Poll: Many Catholics Support Birth Control Coverage

Feb 7, 2012

Republican presidential hopeful Mitt Romney has joined the chorus criticizing President Obama over a controversial policy that would require most employers, including Catholic hospitals and universities, to include birth control in their employees' health insurance.

Catholic opinion leaders have denounced the policy as an assault on their religious freedom.

Ever since priests first took to their pulpits more than a week ago to attack the new birth control mandate, the administration has been feeling heat from all sides. On Tuesday, White House spokesman Jay Carney said the administration was open to exploring changes to "allay some of these concerns."

On the Republican campaign trail this week, Romney gleefully picked up the refrain that the White House is trying to dictate to religious institutions.

"We must have a president who is willing to protect America's first right — a right to worship God according to the dictates of our own conscience," he said.

The Obama administration insists it's sensitive to religious liberty, and churches themselves are exempt from the requirement.

But Carney says the administration is also trying to protect another interest: women's access to affordable birth control, even if they happen to work at a Catholic hospital or university.

"We believe that these services are important, and that American women deserve to have access to that kind of insurance coverage, regardless of where they work," he said Monday.

A survey released Tuesday by Public Policy Polling on behalf of Planned Parenthood suggests most voters agree, including 53 percent of Catholic voters and 63 percent of women.

"These are obviously groups that are going to be really key for the election this fall — swing voter groups. And they're all quite supportive of the birth control benefit," said Tom Jensen, who directed the survey.

Framing The Debate

Political scientist John Green of the University of Akron suspects church leaders will win this argument if they succeed in framing the issue as one of religious autonomy, rather than women's access.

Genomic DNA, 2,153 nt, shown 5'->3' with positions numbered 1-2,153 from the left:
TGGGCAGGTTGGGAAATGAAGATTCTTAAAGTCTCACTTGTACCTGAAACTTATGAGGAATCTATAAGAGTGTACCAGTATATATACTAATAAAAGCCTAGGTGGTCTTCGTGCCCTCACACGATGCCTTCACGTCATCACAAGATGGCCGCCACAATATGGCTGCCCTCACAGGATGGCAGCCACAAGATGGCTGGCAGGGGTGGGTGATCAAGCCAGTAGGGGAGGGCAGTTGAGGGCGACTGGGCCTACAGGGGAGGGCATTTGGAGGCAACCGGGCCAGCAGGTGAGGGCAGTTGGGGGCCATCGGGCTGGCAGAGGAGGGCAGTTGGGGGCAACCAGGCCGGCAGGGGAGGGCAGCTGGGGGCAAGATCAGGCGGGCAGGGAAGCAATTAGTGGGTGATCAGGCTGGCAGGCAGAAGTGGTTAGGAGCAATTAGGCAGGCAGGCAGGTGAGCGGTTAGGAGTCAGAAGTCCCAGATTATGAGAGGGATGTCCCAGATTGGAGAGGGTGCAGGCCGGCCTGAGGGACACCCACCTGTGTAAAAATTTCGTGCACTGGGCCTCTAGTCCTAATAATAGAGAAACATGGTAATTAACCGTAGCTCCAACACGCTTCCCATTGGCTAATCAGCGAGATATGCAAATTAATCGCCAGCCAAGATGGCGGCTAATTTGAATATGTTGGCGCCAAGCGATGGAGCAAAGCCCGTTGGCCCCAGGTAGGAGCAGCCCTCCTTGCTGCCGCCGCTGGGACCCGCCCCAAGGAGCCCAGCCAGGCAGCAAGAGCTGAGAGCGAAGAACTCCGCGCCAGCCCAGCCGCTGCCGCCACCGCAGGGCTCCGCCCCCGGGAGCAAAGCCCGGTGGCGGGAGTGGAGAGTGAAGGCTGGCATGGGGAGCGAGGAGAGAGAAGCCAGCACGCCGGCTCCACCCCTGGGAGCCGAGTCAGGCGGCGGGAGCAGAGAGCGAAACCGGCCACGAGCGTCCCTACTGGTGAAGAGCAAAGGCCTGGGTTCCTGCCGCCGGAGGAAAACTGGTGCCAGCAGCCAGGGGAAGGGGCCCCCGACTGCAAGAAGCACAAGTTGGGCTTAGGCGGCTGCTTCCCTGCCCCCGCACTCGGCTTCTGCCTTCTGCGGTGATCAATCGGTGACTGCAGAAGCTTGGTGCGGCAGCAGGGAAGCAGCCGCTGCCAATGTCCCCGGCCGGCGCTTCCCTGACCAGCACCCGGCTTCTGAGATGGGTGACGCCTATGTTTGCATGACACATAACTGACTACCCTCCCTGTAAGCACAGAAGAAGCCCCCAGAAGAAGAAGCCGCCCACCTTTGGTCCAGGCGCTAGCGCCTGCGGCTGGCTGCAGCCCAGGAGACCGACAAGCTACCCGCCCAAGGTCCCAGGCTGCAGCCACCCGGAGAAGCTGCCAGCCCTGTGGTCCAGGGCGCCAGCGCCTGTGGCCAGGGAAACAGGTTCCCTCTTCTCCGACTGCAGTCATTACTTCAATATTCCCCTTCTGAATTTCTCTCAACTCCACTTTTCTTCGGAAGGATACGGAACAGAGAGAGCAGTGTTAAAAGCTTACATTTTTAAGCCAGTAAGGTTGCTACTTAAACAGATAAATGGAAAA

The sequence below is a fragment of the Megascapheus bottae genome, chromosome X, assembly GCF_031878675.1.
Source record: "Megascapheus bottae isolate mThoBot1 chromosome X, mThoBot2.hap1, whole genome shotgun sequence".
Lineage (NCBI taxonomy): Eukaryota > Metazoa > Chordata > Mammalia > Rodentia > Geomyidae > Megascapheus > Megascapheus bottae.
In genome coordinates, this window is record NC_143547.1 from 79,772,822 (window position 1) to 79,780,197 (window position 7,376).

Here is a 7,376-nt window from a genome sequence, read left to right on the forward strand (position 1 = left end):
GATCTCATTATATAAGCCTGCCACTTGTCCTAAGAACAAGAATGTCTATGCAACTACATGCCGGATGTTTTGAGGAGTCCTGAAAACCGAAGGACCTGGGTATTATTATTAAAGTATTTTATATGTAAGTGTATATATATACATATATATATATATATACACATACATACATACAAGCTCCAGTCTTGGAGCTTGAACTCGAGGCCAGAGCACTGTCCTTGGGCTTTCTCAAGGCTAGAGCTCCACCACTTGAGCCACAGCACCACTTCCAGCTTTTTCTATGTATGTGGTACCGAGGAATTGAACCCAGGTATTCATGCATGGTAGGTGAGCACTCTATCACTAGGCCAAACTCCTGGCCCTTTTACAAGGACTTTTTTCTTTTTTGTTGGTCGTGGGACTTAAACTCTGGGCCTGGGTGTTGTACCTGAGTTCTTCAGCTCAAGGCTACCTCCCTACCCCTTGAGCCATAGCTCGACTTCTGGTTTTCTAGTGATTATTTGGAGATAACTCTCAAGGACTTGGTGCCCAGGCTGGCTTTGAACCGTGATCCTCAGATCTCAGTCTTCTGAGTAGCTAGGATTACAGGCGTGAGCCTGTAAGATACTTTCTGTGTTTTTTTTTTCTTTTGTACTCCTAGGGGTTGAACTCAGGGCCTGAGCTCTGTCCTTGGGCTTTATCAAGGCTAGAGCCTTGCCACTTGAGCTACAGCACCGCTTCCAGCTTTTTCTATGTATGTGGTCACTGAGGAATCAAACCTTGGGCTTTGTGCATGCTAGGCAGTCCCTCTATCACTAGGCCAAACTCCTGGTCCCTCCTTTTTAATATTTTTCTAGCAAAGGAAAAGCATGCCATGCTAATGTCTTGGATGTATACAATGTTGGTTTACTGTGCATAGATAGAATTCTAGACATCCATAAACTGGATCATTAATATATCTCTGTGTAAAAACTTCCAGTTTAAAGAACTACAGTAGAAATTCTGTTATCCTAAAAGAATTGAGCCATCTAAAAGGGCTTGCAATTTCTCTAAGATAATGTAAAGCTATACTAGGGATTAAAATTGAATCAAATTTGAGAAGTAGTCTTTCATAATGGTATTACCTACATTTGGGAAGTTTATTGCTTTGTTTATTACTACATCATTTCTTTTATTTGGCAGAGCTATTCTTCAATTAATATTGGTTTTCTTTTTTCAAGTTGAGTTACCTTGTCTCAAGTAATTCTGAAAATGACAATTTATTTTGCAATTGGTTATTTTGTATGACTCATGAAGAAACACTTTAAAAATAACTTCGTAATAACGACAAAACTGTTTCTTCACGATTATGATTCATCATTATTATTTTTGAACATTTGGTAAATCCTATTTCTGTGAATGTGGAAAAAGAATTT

"A lot of people who would be perfectly content to have these kinds of services in their personal health care package might be concerned about the impact on the institutional church," he said.

So supporters of the new policy are belatedly trying to refocus attention in a more popular direction, away from religious freedom and toward women's health care.

Lanae Erickson of the centrist Democratic think tank Third Way says that argument is especially persuasive with the independent voters who helped elect Barack Obama three years ago.

"Obama independents were much more secular than independents generally and much more secular than Americans generally. They were more female and they were much more moderate," Erickson said.

That's not to say the new policy hasn't alienated some of Obama's ardent Catholic supporters. But most white Catholics who attend Mass weekly didn't vote for him last time anyway.

While the president and his allies prefer to talk about birth control more than religious liberty, Romney is just the opposite.

When birth control came up during an ABC debate last month, the former Massachusetts governor quickly tried to change the subject.

"Contraception? It's working just fine. Just leave it alone," Romney joked when questioned by ABC debate moderator George Stephanopoulos.

In fact, Romney, along with House Republicans, wants to eliminate government funding for birth control.

Jensen says that puts the GOP front-runner out of step with most Americans.

"He's sort of playing with fire here," Jensen said. "This is definitely an issue that has the potential to be pretty resonant this fall and it's one where congressional Republicans and Mitt Romney really may pay a price at the polls if they try to take this benefit away."

Attempt Toward Compromise

Religious institutions, meanwhile, have another year-and-a-half before the birth control mandate takes effect.

White House spokesman Carney signals there's still time for a compromise.

"There are ways to resolve this issue that ensures we provide that important preventive service to all women ... in a way that also tries to allay some of these concerns," he said.

But crafting a policy to satisfy diverse constituencies and congregations no longer seems a top priority.

Both sides are increasingly preaching to their own choirs.

Copyright 2012 National Public Radio. To see more, visit http://www.npr.org/.